Northern Magnetic Pole Swiftly Moving Toward Russia

The latest report from the National Oceanic and Atmospheric Administration (NOAA) shows the earth’s northern magnetic pole shifting toward Russia at an nearly unprecedented rate.

In fact, the magnetic north pole crossed the prime meridian just a few days ago. (A prime meridian is the meridian (a line of longitude) in a geographic coordinate system at which longitude is defined to be 0°. Together, a prime meridian and its anti-meridian (the 180th meridian in a 360°-system) form a great circle. This great circle divides Earth into two hemispheres. If one uses directions of East and West from a defined prime meridian, then they can be called the Eastern Hemisphere and the Western Hemisphere.)


Since Earth’s magnetic field is created by its moving, molten iron core, its poles aren’t stationary and they wander independently of each other. Since its first formal discovery in 1831, the north magnetic pole has traveled around 1,400 miles (2,250 km). This wandering has been generally quite slow, allowing scientists to keep track of its position fairly easily. Since the turn of the century, this speed has increased. 

The latest five-year model called the WMM2020 forecasts that the northern magnetic pole will continue drifting toward Russia, although at a slowly decreasing speed—down to about 40 km per year compared to the average speed of 55 km over the past twenty years. 

The military uses the WMM for undersea and aircraft navigation, parachute deployment, and more. Other governmental organizations, such as NASA, the Federal Aviation Administration, U.S. Forest Service, and many more use the technology for surveying and mapping, satellite/antenna tracking, and air traffic management. 

More than anything, the shift of the Magnetic North Pole affects navigation systems containing magnetic compasses. While modern smartphones, vehicles, ships, and airliners are connected to satellite-based navigation systems, like GPS and GLONASS, their receivers don’t provide a sense of direction, rather, only a person or vehicle’s fixed location.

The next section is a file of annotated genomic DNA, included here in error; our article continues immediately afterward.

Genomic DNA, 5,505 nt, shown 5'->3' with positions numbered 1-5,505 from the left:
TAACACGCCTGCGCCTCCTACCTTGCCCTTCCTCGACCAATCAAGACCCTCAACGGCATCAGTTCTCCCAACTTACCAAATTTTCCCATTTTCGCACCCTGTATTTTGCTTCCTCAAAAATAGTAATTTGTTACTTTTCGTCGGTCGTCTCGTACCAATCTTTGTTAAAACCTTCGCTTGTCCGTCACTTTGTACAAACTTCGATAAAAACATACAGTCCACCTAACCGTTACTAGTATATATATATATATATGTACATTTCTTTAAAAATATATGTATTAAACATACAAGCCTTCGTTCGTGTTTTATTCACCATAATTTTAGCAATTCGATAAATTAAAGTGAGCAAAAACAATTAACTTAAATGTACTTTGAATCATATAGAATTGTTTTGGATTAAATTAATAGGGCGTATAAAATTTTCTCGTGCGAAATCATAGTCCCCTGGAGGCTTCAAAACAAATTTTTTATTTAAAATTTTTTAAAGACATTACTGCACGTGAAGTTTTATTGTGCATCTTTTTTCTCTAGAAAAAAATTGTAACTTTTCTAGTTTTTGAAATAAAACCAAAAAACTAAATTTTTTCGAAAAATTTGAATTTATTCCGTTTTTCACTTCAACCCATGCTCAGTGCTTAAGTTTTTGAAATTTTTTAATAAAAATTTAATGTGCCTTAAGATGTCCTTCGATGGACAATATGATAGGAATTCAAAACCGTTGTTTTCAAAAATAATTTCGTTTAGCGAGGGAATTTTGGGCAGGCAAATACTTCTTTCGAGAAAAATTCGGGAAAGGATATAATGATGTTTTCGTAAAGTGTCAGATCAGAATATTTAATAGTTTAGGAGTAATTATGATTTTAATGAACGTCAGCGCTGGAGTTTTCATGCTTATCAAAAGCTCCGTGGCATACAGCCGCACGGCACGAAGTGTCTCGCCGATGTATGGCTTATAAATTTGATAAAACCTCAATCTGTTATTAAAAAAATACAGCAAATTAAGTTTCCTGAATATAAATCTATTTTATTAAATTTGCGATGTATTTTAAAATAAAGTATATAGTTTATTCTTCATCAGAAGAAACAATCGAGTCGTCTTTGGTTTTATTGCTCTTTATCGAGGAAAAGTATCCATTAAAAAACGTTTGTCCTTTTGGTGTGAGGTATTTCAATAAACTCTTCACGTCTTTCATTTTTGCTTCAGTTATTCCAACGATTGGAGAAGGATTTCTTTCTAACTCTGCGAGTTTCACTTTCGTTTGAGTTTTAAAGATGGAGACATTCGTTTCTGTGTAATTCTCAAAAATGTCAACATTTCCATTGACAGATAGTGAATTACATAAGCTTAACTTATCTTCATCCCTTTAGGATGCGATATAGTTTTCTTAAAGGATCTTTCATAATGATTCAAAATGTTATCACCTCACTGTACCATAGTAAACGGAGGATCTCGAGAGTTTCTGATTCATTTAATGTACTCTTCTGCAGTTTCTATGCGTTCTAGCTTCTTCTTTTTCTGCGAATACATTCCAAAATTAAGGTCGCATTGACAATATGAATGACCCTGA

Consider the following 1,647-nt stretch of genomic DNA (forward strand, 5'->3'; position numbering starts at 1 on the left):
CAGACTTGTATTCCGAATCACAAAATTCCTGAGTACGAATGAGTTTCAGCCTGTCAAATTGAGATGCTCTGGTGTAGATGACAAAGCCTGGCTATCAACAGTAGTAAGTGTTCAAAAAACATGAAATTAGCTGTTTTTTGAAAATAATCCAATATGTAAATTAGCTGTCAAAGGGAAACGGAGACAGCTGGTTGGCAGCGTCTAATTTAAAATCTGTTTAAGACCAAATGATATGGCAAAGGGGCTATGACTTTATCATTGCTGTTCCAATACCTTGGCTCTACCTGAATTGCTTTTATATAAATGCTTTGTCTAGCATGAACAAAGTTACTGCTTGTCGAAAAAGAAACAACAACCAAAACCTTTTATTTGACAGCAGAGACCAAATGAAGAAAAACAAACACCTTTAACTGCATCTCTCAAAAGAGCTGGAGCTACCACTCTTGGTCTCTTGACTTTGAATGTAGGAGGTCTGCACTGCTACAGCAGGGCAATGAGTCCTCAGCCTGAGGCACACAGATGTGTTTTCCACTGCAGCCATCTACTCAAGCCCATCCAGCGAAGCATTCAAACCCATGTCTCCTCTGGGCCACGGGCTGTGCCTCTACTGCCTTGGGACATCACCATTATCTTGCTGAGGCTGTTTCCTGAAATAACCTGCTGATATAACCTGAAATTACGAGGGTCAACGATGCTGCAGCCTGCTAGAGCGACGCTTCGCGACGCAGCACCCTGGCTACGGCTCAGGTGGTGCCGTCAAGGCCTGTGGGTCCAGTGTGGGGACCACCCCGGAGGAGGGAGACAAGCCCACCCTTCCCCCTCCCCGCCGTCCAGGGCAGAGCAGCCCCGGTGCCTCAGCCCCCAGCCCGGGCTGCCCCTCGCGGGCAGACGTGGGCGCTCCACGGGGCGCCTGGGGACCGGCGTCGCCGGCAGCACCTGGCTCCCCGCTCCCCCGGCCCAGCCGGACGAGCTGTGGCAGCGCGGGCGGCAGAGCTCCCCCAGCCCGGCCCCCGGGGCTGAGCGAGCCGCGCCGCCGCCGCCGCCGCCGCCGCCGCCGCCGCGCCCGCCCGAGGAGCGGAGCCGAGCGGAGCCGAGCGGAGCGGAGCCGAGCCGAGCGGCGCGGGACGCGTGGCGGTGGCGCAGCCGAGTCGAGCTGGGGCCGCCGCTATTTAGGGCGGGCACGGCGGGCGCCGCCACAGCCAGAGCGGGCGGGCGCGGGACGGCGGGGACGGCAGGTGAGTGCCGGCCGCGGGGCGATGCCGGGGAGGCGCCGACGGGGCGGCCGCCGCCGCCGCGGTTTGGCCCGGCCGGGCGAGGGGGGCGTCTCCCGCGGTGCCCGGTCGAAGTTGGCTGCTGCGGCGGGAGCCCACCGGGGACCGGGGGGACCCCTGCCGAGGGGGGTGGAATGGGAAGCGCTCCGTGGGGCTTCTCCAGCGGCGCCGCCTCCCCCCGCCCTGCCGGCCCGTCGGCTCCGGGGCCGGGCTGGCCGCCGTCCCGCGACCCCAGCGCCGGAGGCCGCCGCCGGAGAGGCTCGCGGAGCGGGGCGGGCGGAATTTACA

As a result, navigation systems’ magnetic compasses, or magnetometers, are used to provide an accurate estimate of the direction a phone, vehicle, ship or plane is pointing in using what’s known as declination – the difference between true north and the direction of the compass. If the mathematically expected location of the Magnetic North Pole is wrong, navigation equipment will be off kilter.

For this reason, the recently announced update to the World Magnetic Model, the mathematical foundation for navigation which allows magnetic north to be precisely fixed, is crucial, and could not have come a moment too soon.

How will it affect us?

Accounting for the shift in the pole’s location is particularly important in areas above the 55th parallel, which covers northern Canada, Scandanavia, and much of Russia. 

For most civilian purposes in Western Europe and North America, British Geological Survey geophysicist Ciaran Beggan says the changes would be relatively minor. “The average user is not going to be overly affected by this unless they happen to be trekking around the high Arctic,” he told National Geographic.

However, militaries, commercial airlines, search and rescue ships and aircraft, NASA, and other agencies and groups relying on precision navigation in the high north should find the update helpful.

Airport runways are perhaps the most visible example of a navigation aid updated to match shifts in Earth’s magnetic field. Airports around the country use the data to give runways numerical names, which pilots refer to on the ground.

The declination has changed just over 2.5 degrees over the past 22 years since Denver opened,” Heath Montgomery, the international airport’s former spokesperson, said after a previous WMM update.

The rapid change in the location of magnetic north has scientists concerned about a flip-flop in the earth’s magnetic field.

The last flip-flop occurred roughly 780,000 years ago and is accompanied by a weakening of the magnetic field that surround the Earth and protects the planet from harmful cosmic rays.

Most scientists believe a flip-flop is not imminent nor do they believe such an occurrence would happen very quickly.

However, the rapid shifts in the magnetic field along with the changes in the earth’s core which cause those changes are not well known and the effects could be far beyond what current scientist imagine.